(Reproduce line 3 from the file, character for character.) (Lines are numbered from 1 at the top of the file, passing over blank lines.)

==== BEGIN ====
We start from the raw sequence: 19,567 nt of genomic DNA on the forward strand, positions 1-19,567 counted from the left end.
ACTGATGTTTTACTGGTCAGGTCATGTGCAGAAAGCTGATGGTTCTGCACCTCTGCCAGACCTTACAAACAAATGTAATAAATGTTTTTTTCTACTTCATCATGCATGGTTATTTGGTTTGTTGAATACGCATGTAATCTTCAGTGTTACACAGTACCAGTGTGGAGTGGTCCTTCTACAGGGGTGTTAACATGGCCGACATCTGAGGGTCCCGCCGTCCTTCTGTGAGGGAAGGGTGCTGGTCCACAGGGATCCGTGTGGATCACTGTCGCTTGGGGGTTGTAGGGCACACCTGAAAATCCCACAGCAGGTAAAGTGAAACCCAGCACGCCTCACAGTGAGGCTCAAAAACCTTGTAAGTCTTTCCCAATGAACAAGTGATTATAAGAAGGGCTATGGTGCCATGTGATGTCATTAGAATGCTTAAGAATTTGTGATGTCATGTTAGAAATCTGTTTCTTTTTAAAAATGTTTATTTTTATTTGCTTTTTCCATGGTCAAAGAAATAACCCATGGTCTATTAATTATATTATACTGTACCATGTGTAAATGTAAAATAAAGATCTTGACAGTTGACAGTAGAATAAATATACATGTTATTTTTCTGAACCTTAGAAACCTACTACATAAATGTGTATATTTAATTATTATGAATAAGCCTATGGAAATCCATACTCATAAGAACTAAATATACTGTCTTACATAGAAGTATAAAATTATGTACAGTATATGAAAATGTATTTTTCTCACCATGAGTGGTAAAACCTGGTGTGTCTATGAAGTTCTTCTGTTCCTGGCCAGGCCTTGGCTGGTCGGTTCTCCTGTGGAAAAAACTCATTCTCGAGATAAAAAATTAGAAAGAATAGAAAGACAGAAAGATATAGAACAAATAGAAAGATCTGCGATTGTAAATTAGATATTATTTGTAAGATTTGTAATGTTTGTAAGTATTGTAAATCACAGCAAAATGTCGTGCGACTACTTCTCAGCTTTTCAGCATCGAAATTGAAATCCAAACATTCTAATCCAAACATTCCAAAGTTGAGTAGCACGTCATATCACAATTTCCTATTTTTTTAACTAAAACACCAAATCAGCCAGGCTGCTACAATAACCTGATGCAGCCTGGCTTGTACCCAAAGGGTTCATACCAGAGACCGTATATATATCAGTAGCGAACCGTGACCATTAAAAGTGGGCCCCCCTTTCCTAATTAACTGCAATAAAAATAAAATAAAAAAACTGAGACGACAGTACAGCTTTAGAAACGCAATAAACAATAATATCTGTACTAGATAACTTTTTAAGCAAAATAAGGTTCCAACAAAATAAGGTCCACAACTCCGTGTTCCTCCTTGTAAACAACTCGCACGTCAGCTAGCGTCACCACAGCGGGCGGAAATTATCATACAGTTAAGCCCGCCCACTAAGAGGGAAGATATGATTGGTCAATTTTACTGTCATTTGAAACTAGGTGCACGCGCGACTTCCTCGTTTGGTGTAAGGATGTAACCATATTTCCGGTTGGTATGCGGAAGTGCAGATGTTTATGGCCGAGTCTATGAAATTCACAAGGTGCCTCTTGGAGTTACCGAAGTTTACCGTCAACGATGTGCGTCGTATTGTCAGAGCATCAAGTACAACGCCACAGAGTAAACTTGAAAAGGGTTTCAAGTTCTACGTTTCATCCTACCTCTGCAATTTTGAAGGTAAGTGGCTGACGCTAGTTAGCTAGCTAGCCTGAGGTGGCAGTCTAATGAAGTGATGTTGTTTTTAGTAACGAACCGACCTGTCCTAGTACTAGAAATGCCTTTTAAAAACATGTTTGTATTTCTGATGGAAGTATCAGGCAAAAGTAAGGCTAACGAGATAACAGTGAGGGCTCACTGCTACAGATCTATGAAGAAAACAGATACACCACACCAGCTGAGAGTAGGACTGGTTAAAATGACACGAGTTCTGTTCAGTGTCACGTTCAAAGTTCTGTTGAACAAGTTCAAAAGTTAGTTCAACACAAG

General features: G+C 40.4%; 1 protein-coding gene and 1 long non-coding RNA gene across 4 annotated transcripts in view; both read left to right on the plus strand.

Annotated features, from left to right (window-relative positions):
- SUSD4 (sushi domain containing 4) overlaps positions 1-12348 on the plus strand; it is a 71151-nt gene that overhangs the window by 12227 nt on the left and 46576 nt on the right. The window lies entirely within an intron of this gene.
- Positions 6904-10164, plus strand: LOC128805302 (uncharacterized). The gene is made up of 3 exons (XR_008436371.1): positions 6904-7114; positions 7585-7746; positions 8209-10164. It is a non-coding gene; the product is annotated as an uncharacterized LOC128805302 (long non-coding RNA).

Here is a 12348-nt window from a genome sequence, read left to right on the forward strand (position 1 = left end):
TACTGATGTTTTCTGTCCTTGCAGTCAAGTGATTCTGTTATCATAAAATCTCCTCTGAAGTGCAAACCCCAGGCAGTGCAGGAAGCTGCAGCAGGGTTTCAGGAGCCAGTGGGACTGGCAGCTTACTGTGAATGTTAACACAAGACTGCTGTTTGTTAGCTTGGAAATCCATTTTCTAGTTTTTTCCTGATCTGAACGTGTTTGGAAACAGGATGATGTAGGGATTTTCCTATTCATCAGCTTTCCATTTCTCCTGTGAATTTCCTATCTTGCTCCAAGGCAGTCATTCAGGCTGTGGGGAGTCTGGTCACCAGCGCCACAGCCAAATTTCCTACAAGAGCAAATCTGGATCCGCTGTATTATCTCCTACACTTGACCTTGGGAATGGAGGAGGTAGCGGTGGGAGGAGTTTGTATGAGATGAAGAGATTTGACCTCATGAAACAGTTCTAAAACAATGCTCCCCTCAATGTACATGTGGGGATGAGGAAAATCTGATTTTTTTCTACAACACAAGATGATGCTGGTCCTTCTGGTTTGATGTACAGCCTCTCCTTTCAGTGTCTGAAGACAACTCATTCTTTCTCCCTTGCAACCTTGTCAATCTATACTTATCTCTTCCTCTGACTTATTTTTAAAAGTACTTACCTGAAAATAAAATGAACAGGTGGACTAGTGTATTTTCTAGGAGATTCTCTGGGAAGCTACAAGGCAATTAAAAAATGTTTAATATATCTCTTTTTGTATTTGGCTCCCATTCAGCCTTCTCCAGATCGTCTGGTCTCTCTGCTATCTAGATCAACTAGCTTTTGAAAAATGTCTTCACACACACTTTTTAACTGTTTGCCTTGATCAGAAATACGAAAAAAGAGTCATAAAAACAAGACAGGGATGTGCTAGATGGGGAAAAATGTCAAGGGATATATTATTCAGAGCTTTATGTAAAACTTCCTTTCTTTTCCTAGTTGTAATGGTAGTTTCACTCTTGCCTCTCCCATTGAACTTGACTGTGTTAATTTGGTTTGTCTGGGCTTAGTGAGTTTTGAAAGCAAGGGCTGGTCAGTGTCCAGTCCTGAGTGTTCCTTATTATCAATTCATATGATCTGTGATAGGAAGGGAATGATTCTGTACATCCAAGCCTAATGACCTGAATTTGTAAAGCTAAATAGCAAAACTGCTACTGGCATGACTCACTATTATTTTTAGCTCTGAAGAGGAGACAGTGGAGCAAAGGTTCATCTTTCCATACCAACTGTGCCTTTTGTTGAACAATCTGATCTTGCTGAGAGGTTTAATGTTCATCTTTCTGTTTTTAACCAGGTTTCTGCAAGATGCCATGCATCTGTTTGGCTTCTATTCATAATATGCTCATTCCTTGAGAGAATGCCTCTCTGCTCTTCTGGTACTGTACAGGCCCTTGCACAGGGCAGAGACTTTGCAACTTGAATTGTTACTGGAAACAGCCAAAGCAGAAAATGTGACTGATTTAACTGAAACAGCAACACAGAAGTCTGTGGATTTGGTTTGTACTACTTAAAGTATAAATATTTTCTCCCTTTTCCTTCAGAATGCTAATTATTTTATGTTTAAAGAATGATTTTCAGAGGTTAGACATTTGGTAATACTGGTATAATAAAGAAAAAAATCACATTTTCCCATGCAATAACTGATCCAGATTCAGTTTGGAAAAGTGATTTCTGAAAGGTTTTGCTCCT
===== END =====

General features: G+C 40.4%; 1 protein-coding gene and 1 long non-coding RNA gene across 4 annotated transcripts in view; both read left to right on the plus strand.